Driving and Talking

Driving and Talking Photo Credit: Clipart.com

Driving interferes with speaking and language comprehension.


Sloppy car talk. I'm Bob Hirshon and this is Science Update.

Studies show that talking on a cell phone impairs your driving. Now, a team led by Ensar Becic of the University of Illinois has found that the reverse is also true. Becic's colleague, psychologist Gary Dell, says that when people were driving, as opposed to just sitting in a car, they told pre-memorized stories less accurately. They also had trouble listening to somebody else, whether that person was on a phone or sitting beside them. Dell says driving and talking seem to compete for your attention.

What we found is that if you don't really pay attention to your talking—if you protect your driving—your talking gets bad. So, if you're going to want to get your talking right, your driving is going to suffer.

So you might want to avoid really important topics when you're behind the wheel. I'm Bob Hirshon for AAAS, the Science Society.

Making Sense of the Research

Many recent studies have looked at the effects of cell phone conversations on driving, and the results aren't pretty. At least one study found that talking on a cell phone affects your driving just as much as being legally drunk. And while some laws have banned only hand-held cell phones, research indicates that talking on a hands-free phone is just as bad. That's because phone conversations impair your driving because they interfere with your attention, rather than simply giving your hands too much to do. 

However, there's been very little research on how driving affects your ability to hold a conversation. This is understandable, since driving skills can have life-or-death consequences, while conversational fluency seems less important. However, this study shows that there may truly be a trade-off between driving and talking—and knowing that can help us protect our driving skills when we need them most.

In this experiment, volunteers always sat in cars, and either repeated a story that they'd learned earlier, or listened to a story told by someone on a hands-free phone or in the passenger seat. When the volunteers were driving, they re-told the memorized story less accurately. They also had more trouble remembering stories they heard while they were driving when asked to repeat them later on. Interestingly, the effect was the same whether they were listening to a phone call or a live passenger, which hasn't been true in many studies that focused on driving skills. Dell adds that while the youngest volunteers generally had better memories than the oldest ones, driving took a similar toll on each age group's conversations.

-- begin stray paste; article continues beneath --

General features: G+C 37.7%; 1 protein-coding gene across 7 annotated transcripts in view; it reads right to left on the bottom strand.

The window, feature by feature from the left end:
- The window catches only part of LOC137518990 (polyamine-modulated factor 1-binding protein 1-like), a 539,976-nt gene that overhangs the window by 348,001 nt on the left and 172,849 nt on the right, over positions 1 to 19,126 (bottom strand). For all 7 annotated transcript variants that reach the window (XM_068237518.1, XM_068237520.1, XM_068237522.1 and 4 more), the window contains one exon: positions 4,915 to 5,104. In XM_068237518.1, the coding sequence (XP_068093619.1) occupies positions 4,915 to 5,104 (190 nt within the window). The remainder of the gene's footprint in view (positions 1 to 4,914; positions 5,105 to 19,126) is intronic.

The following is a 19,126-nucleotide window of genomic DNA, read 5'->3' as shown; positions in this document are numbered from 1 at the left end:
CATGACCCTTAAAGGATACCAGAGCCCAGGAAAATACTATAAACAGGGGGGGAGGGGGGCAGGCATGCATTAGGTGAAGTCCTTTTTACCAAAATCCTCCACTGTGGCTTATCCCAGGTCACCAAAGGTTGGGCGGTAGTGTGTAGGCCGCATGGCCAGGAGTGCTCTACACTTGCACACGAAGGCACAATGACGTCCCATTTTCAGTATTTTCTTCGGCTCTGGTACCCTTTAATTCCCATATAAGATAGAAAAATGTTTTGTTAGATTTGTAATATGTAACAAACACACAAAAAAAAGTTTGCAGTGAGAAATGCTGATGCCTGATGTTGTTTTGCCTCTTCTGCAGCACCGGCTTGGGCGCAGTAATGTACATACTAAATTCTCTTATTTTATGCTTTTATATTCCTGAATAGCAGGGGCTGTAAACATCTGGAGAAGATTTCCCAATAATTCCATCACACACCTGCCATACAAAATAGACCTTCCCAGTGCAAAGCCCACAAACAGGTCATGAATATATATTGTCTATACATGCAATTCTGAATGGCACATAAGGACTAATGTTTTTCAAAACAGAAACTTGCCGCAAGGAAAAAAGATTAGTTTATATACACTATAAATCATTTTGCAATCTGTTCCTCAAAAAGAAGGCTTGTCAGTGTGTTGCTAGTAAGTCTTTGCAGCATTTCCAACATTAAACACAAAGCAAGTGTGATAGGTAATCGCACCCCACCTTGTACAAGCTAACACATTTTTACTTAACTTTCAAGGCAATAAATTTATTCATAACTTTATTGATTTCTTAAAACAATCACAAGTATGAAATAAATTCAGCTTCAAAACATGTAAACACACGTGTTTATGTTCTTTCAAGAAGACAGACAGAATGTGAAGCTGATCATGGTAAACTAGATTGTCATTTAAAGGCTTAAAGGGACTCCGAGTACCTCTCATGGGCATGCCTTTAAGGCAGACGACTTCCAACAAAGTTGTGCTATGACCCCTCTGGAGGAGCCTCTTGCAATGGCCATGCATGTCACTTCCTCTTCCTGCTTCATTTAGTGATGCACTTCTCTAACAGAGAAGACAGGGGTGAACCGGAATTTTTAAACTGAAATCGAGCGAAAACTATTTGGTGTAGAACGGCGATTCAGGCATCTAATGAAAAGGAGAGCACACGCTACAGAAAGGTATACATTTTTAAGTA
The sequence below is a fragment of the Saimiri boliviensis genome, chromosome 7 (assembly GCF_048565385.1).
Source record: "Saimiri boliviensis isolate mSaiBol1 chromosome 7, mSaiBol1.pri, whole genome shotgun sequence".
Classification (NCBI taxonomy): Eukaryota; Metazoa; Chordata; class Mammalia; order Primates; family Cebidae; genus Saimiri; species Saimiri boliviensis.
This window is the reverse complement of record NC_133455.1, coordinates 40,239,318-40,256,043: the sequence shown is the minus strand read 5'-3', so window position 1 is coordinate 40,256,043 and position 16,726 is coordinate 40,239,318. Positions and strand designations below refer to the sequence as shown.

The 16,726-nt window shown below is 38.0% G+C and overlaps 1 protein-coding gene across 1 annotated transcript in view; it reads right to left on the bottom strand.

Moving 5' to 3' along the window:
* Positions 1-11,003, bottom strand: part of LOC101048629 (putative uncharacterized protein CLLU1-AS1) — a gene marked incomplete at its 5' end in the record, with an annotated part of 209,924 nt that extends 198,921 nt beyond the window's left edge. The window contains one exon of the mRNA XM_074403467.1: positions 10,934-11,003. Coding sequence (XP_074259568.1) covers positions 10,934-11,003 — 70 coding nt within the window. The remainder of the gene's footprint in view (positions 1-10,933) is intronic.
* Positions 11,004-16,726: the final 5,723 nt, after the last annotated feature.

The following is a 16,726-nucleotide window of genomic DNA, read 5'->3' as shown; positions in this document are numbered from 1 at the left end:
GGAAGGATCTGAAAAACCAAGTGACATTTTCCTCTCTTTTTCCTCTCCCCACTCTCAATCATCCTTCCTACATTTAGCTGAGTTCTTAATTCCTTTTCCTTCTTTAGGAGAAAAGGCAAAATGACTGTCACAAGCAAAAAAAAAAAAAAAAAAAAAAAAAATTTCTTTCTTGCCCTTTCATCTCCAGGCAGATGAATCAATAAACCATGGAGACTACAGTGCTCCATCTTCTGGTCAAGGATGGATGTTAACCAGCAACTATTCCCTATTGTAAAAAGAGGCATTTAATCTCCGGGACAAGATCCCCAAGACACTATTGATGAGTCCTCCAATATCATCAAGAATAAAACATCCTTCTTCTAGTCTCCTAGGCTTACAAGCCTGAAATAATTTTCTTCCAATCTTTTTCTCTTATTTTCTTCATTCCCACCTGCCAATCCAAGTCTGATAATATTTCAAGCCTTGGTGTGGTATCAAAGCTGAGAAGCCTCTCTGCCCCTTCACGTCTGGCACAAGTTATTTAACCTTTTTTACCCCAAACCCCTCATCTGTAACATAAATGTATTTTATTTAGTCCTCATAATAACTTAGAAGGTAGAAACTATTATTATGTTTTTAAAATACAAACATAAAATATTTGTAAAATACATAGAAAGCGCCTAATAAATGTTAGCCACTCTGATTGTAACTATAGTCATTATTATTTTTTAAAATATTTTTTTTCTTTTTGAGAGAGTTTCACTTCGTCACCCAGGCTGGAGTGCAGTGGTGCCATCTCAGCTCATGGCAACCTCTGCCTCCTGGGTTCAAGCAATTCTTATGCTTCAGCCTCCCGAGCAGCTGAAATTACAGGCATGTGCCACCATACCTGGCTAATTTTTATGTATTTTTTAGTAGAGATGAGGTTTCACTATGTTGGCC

The bottom line, according to Dell, is that there seems to be a trade-off between driving and talking, if you try to do them at the same time. It's reasonable to assume that in most circumstances, people pay a little less attention to conversations when the driving gets difficult—even if the person talking to the driver doesn't notice. However, important, demanding discussions, like working out a business deal, or even trying to figure out where you are, might distract a driver from the road ahead. So if you're driving, and you find yourself in a high-stakes conversation, you might want to save it for later—or simply pull over.

Now try and answer these questions:

  1. How does this study differ from most other studies of driving and talking?
  2. Why is it important to find out if driving impairs talking?
  3. How does this result support previous findings that cell phone conversations impair driving?
  4. Suppose, instead, the study found that driving has no impact on your ability to listen or speak. How would you interpret that result?

Going Further

For Educators

The Digital You: Attention, Multitasking, and Addiction, a video from Thinkfinity, explores the demands our technological world makes on our attention, and how to better balance our relationship with the gadgets in our lives.

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